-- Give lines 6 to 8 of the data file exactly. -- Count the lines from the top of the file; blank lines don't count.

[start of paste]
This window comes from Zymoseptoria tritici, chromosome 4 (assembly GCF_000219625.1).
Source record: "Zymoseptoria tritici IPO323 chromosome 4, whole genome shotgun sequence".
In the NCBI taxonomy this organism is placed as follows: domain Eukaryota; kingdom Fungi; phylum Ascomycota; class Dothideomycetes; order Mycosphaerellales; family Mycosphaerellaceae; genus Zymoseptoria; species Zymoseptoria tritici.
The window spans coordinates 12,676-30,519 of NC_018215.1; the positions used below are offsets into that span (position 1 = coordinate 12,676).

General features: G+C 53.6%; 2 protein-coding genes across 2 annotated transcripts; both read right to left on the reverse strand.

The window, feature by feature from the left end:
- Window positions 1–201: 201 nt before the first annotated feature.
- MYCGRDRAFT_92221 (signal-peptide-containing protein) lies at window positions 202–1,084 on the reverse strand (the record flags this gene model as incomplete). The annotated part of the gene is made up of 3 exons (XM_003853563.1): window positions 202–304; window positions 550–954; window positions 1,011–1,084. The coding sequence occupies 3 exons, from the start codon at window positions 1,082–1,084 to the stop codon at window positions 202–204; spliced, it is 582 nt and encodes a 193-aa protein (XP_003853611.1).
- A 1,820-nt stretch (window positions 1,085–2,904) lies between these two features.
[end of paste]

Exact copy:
The window, feature by feature from the left end:
- Window positions 1–201: 201 nt before the first annotated feature.
- MYCGRDRAFT_92221 (signal-peptide-containing protein) lies at window positions 202–1,084 on the reverse strand (the record flags this gene model as incomplete). The annotated part of the gene is made up of 3 exons (XM_003853563.1): window positions 202–304; window positions 550–954; window positions 1,011–1,084. The coding sequence occupies 3 exons, from the start codon at window positions 1,082–1,084 to the stop codon at window positions 202–204; spliced, it is 582 nt and encodes a 193-aa protein (XP_003853611.1).